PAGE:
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Things You Can Do During Today's Solar Eclipse

12 hours ago
NASA's SDO Sees Lunar Transit across Sun
NASA / http://bit.ly/2fZgEBp

Today a total solar eclipse will pass over tens of millions of people in a 70-mile-wide swath across the United States about 2,500 miles long. It’s been 99 years since an eclipse has crossed coast to coast, and there are a lot more people around to see it this time.

It starts in Oregon around noon our time, travels across 14 states, and finishes up its continental tour in South Carolina around 10 minutes before 3:00 this afternoon. Here in Eastern Massachusetts, we’ll see about a 63 percent eclipse around 2:45 this afternoon.

The report says the Northeast will be strongly impacted by climate change.
Elsa Partan

A climate science report leaked to the New York Times this past week presents some unsettling warnings, both about our changing weather and our current political climate. That report is part of the fourth National Climate Assessment. These assessments are intended to provide guidance to lawmakers and officials – from federal to local.

Nevena Zubcevik is at Spaulding Rehabilitation Hospital
Texas Lutheran University http://bit.ly/2w3MQKH

Dr. Nevena Zubcevik is a brain injury researcher and co-director of the new Dean Center for Tick Borne Illness at Spaulding Rehabilitation Hospital, which focuses on treating the long-term effects of Lyme disease. She is also an instructor of physical medicine and rehabilitation at Harvard Medical School, an attending physician at Spalding and Massachusetts General Hospital. We spoke to her in August 2016 about her work and we are replaying a shorter version of that program below.

Wouldn’t it be fascinating to go back 30,000 to 50,000 years and meet the humans and Neanderthals who walked the earth? So many mysteries would be answered about how they lived and what their societies were like. We can’t talk to them, but maybe we can hear some of their music.

Archeologists have been studying ancient bone flutes of humans from that era and making reconstructions that can played, at least in the right hands.

David/Flickr / https://creativecommons.org/licenses/by-sa/2.0/

More than 60,000 patients in the U.S. receive general anesthesia every day. But despite the fact that anaesthesia drugs, like ether, have been around for more than 150 years, it's really only been in the past decade or so that we've gained a better understanding of how they work.

SJunker

Water temperatures south of the Cape are hitting 70-75 degrees. That's not great news for anglers looking for striped bass. But who cares? Because here comes the most exciting fishing action of the year: fast fish.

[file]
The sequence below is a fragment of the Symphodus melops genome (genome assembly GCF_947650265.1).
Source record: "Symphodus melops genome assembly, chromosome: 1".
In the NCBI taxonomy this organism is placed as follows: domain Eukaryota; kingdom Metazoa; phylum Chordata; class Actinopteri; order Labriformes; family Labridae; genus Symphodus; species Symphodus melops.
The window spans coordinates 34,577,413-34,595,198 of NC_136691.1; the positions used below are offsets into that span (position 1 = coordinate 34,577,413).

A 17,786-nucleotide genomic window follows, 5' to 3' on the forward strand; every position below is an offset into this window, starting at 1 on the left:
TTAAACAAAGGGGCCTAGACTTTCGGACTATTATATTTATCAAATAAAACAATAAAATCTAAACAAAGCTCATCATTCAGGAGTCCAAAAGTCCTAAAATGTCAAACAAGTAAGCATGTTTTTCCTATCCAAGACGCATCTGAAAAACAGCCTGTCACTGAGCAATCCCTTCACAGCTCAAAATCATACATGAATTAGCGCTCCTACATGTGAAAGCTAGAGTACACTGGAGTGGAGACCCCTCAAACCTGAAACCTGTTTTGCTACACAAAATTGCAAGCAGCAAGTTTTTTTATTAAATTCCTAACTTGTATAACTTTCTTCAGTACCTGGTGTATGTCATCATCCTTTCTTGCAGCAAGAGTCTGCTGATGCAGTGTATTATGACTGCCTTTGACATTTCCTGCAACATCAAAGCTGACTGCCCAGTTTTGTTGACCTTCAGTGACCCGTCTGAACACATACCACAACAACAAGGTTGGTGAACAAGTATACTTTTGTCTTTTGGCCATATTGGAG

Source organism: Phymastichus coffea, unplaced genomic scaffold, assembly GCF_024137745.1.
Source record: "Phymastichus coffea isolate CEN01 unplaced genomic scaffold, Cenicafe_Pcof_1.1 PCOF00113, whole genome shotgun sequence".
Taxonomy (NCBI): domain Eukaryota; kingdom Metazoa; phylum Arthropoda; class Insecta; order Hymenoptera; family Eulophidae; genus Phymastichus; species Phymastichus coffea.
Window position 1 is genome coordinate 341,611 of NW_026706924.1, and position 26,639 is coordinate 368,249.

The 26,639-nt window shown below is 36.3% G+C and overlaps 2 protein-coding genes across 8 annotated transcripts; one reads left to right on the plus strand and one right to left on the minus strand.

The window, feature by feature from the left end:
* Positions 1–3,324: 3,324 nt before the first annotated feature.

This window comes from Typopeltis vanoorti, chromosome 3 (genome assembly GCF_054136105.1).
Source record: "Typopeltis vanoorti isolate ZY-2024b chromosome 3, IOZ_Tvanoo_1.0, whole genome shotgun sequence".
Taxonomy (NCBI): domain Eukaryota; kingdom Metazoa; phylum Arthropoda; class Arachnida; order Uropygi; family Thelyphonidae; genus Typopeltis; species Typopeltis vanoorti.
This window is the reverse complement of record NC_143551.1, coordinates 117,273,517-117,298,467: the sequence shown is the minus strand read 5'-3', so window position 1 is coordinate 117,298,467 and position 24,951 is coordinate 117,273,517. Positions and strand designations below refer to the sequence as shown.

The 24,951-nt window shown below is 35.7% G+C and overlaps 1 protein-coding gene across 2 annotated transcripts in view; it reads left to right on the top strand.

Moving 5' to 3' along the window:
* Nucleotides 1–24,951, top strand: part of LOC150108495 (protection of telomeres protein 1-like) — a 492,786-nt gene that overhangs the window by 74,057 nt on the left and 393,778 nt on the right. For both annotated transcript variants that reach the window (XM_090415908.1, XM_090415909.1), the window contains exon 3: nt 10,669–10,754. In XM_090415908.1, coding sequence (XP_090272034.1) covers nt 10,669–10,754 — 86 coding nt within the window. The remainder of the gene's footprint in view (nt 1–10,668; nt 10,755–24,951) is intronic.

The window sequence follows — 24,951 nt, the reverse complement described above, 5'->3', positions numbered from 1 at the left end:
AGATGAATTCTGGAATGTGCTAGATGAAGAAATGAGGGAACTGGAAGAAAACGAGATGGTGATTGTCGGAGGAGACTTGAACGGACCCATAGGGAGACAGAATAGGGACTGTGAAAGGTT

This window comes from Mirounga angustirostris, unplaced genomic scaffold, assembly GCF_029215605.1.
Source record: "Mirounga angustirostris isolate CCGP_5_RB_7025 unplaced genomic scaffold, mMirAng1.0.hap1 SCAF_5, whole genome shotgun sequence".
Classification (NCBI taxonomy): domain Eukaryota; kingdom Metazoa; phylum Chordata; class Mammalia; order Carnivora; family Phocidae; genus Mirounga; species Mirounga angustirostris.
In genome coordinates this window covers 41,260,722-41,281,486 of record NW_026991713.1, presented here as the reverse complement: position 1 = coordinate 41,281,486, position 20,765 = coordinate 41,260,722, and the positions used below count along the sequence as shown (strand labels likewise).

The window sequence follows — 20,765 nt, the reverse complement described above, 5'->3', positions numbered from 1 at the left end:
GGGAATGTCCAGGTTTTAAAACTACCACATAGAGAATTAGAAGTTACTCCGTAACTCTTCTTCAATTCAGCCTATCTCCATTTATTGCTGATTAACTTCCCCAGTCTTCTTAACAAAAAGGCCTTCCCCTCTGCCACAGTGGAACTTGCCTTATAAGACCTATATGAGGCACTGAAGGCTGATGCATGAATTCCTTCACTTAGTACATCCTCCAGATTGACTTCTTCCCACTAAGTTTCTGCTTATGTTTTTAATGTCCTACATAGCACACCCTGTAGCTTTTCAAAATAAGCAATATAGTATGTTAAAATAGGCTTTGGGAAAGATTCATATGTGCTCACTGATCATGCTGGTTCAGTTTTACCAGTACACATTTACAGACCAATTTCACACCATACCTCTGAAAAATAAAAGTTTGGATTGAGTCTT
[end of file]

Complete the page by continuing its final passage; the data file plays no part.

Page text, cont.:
Richard Bonnett goo.gl/p63Bnq / goo.gl/cefU8

Are there monsters in your barn? For property owners on the Outer Cape, the answer in recent years has increasingly been “yes.” I’m talking about categorically ugly, hissing, projectile vomiting monsters. But don’t call the Ghostbusters just yet, because these monsters have an important role to play in our ecosystem. They are Turkey Vultures, and they are nature’s morticians.

Some of the bills under consideration in Mass. would encourage electric vehicle use.
Wikicommons/http://bit.ly/2vxO7cC

When the U.S. withdrew from the Paris Climate Accord in June, it marked a pause in federal action on clean energy. But individual states have already been taking the lead in this area for some time.

The Northeast Clean Energy Council (NECEC) has just put together a wrap-up of legislation that has come out of the 2017 sessions in the six New England States.

In Massachusetts, about 100 energy-related bills were filed in the last legislative session.  

One line in a budget proposal would move NOAA to a new department.
NOAA/http://bit.ly/2hCXi5u

Budgetary negotiations in Congress are tedious affairs, but can also be enlightening.

We’ve been following the Congressional reporters at E&E News and caught this line in a recent report about the House budget proposal:

“The budget also calls for unspecified savings from a Commerce Department reorganization, which would include moving NOAA into the Interior Department.”

Exomoons have become a hot topic for research using the Hubble telescope.
NASA/JSC

Living Lab Radio talks regularly with reporters at the journal Nature to get an update on the stories they've been following. Here's our latest roundup of news with London-based reporter Davide Castelvecchi.

·      CRISPR gene editing scores a major success in human embryos 

·      How a satellite snafu masked the true extent of sea-level rise

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